Earlier this week we asked for your stories on how you pay to get through college. We’re interested: whether Georgetown is giving you financial aid, or you are taking out loans, or you are set to graduate without any debt at all. Send them our way at firstname.lastname@example.org
Posts Tagged “Federal Student Loan Interest Rates”
May 16 2012
May 14 2012
This Saturday, the class of 2012 will receive their diplomas; the air filled with a twinge of pride and sorrow. Our high graduation rate of 87 percent is a blessing to be sure. Many of our peers are bound for masters programs, law school, or the working world. However, many future graduates are unemployed, caught in a seemingly endless job search, and beginning to lose faith in the great unknown of post-college reality.
According to recent data compiled by the New York Times, student debt at Georgetown averaged $25,315 in 2010. The national average for that year was $25,250, and the data shows these numbers rising over the years. This data from the Times also shows that over 90 percent of students working towards a bachelor’s degree take loans or borrow in order to pay for their education.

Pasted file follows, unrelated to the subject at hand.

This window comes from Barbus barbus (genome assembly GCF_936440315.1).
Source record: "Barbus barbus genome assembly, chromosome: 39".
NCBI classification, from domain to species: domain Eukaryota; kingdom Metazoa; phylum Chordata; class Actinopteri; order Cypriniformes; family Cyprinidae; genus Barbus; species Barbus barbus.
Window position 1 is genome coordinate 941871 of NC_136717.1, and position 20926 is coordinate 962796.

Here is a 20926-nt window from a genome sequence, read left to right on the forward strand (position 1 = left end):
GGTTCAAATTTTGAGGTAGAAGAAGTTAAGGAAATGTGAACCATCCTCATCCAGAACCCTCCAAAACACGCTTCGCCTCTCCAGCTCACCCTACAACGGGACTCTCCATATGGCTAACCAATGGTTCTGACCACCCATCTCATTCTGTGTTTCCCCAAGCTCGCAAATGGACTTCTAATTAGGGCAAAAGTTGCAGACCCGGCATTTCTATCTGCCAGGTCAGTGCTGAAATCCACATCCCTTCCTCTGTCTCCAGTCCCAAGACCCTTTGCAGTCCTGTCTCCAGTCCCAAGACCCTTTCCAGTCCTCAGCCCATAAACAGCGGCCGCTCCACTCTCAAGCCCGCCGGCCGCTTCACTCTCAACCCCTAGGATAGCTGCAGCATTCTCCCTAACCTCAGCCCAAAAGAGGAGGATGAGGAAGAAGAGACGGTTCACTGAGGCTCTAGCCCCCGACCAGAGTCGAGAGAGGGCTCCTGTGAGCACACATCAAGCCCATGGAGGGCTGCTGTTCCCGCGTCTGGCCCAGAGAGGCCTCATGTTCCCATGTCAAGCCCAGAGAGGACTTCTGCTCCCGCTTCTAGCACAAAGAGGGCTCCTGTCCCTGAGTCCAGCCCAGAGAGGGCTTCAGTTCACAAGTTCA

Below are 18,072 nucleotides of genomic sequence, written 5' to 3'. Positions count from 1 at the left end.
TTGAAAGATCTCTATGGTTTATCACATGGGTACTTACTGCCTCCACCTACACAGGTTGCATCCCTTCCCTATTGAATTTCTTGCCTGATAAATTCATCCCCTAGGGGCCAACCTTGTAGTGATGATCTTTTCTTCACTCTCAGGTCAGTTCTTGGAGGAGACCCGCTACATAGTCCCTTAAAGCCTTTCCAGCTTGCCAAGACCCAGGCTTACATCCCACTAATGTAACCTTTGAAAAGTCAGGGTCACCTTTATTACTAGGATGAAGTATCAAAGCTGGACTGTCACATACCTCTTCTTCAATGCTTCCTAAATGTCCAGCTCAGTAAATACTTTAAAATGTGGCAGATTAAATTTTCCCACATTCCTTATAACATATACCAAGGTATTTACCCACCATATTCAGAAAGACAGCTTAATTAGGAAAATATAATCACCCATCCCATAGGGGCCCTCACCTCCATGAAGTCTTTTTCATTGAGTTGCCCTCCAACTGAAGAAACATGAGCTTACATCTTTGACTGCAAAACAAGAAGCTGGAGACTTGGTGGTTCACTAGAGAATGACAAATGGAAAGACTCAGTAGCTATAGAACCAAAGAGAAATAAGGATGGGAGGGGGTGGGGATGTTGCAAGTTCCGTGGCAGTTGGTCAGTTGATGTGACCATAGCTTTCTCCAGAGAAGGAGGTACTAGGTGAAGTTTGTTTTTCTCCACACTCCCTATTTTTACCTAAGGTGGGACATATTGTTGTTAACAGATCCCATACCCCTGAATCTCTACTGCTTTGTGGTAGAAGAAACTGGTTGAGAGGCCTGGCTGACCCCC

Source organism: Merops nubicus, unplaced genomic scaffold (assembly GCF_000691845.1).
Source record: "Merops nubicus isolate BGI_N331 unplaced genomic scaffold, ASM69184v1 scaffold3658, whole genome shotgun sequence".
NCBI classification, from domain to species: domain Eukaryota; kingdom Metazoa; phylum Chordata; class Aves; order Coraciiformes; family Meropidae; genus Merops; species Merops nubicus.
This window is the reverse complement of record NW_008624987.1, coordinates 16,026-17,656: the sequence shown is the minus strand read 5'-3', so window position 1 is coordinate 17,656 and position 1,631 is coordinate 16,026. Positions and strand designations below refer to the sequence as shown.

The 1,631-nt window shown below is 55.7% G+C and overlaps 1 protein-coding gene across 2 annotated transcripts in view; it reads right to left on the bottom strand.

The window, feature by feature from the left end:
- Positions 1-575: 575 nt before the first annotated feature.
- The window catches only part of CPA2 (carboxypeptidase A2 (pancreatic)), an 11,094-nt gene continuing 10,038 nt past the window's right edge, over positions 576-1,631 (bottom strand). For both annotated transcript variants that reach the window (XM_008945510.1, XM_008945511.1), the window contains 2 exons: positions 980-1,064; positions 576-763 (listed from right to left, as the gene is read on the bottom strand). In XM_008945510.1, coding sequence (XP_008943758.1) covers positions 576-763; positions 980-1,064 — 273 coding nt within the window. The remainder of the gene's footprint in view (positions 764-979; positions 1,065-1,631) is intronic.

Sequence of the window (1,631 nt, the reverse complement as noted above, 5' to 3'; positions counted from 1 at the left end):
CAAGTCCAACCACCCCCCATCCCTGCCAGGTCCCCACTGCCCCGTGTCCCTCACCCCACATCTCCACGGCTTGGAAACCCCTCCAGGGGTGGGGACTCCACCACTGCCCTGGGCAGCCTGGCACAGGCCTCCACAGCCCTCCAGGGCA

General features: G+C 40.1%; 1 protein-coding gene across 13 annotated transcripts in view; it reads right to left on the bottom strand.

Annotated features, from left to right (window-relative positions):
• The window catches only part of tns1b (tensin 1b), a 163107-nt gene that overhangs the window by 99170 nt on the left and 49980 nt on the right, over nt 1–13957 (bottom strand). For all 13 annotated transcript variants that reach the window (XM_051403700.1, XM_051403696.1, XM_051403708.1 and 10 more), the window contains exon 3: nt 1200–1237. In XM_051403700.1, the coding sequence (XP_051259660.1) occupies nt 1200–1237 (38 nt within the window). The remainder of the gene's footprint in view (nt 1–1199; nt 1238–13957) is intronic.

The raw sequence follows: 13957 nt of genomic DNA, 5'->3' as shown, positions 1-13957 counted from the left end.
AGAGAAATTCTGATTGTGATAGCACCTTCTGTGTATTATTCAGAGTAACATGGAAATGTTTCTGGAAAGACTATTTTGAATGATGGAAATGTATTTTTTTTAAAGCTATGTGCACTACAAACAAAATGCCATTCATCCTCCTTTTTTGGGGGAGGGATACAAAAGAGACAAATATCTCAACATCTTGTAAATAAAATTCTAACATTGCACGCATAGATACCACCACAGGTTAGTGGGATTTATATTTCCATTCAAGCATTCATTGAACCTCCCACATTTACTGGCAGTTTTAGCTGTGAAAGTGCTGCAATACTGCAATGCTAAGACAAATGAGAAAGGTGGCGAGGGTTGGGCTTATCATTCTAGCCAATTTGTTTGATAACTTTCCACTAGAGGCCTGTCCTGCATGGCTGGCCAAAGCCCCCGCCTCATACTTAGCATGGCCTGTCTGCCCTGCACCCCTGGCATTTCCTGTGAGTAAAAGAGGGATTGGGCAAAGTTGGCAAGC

At Georgetown, tuition hovers at around $41,000 and when combined with room and board averaging $13,000, the grand total can be crippling.
Federal student loan interest rates are set to double on July 1, which has the potential to increase debt for almost 6,000 Georgetown students. Senate Republicans just recently blocked a bill that was meant to curb the interest rate hike, further extending the debate. President Barack Obama is speaking out across the country in favor of low interest rates on loans, providing a real meaning to the circulating Twitter hashtag, “#dontdoublemyrate.” Students are protesting at universities around the country in hopes that the education they invested in will not become their heftiest burden.
Vox is starting a series on debt for Georgetown students. We want to hear the kinds of obstacles you’re facing, whether you’re graduating or just starting your first year of college. We’d even love to hear stories of students who have success keeping their debt from overflowing. Any and all stories are welcome.
If you want your story heard, email us at email@example.com
Illustration by Nico Dodd